All products are encased in rose gold

metallic packaging, a stark deviation from

the usual MAC black. The range releases

internationally on October 3.

Makeup brand MAC ties up with Rihanna to launch an exclusive line of cosmetics titled ‘RIRI hearts MAC’…

A touch of RiRi’s Style!


24 OCTOBER 2013


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A new mode of travel has been conceptualised by UK-based designer Mac Byers, which

allows guests to reach a wide range of destinations in a short time, while enjoying some

of the greatest views imaginable. The airship looks like one inspired by Star Wars and the

NASA space shuttle. The interiors are as open as possible encouraging social interaction

like a full service hotel in the sky with at least one restaurant and a bar. Take a look at these

awe-inspiring pictures.

Mac Byers’ concept airship is a blend of Star Wars and a NASA space shuttle, and

can hit long distances in the shortest time

A new concept of travel

26 OCTOBER 2013


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Canali hits Chennai!

Adding to the brand blitz that's hitting Chennai this year, famed

Italian luxury menswear brand Canali launched its boutique at the

Bergamo Mall in the city. The occasion brought the glitterati of

the social circuit together while showcased on mannequins was

their stunning AW 13 Collection. Paolo Canali, third generation

of the Canali family and group commercial director of the brand,

was present at the event.

Deepika & Radhika Shobha & Swati Heeba & Omar SaitPaolo Canali & Karti


Lanka Lingam

Ajay & Garima Agarwal

Celebs at Rehana's store launch

Designer Rehana launched her latest collection at her new store

on Harrington Road. The event was graced by actresses Urvashi

and Lakshmi Rai as well as Lizzy Priyadrashan, who were all

spotted checking out the clothes.

28 OCTOBER 2013


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Gatsby Re-invented

The launch of the all-new Gatsby

store at Kakani Towers, Khader

Nawaz Khan Road, and their

fabulous new brand, Aliph, featured

a stylish and classy range of

ethnic, western, formal and casual

wear for men. Soon to make an

international debut, Aliph wows

with its excellent attention to detail

– from the most luxurious and

well-priced clothes to accessories

such as a range of ties, bowties,

cummerbunds, pocket squares,

cufflinks and stoles to custom-

made shoes, the store has it

all. At the launch, long-time

customers who dropped in to wish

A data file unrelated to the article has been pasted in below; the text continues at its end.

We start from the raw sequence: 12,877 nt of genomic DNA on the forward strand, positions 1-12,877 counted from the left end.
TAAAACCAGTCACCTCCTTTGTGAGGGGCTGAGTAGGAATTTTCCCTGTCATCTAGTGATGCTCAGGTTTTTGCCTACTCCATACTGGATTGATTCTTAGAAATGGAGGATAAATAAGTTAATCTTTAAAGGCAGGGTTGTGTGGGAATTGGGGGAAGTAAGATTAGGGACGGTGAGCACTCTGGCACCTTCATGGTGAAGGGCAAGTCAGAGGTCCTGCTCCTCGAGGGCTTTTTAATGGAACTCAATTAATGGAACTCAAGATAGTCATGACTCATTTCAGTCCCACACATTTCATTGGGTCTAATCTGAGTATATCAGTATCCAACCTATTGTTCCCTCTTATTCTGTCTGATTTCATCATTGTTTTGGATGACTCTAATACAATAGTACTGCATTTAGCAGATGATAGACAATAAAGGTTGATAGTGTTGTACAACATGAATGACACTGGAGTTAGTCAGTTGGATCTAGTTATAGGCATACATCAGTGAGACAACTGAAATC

Rafiq and Omar Sait were heard

complimenting the father-son duo

on their great new venture.

VBJ Re-loaded

Last month, the well-

known and trusted

Vummidi Bangaru

Jewellers (VBJ) re-

launched their exclusive

flagship showroom, on

Anna Salai, in Chennai.

The all-new showroom

houses what VBJ, over

the last century has been

best-known for – a large

and stunning variety of

gold, diamonds, platinum

and gemstone-studded

jewellery. The heirloom

bridal jewellery collection

will also be launched at the

new showroom, soon.

36 OCTOBER 2013


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Achievers Galore

The prestigious Jaguar Land

Rover Women Achievers

Awards were given away in

Chennai recently. Recipients

included well-known

transgender television

presenter Apsara Reddy,

actress Lissy Priyadarshan

and Sonika Jain, Vice

President, Taj Group of

Hotels, South India. Sanjeev

Subramanian of VST Grandeur

presented the Awards. The

wine and cheese affair,

which was hosted by Pooja

Malhotra, also saw a special

focus on the sensational new

Jaguar F-Type.

OCTOBER 2013 37




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The Mentalist engages


Celebrated performer and mind

reader Lior Surchard, who has

been publicly declared as the

next Uri Geller, was in Chennai

recently and he awed the

audience with his unique set of

mental skills. Surchard engaged

with members of the audience to

perform his acts, interacted with

them and elated their senses

by taking them on an exciting

adventure built on drama,

tension and astonishment

doused with a huge sprinkling of

humour, comedy and fun. The

event was conducted by MMRT

3 and MMLC 4, both part of the

Round Table of India movement.

38 OCTOBER 2013


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Asmita Aggarwal takes alspin around the intrepid andinnovative designs that hit the runway at two of the ‘BigFour’ of international fashion weeks – London and New York – and finds that ‘simplicity’ issometimes overrated.

The recently-concluded annual installment

of both the London and New York Fashion

Week – which are touted to be two among

the big four of fashion weeks that include

Milan and Paris – was definitely an event

that the updated fashionista must follow.

Especially since the designs showcased

here annually define the trends and styles

for the rest of the year! Of course, while it

is still the most trend-setting and intrepid

among the four, the London Fashion Week

has always screamed youth, rock n’ roll and

the irreverent lifestyle, be it in attitudes or

fashion. Meanwhile, the New York Fashion

Week took on more sombre tones, leaning

towards the professional. Here’s a roundup

of our favourites from the runway.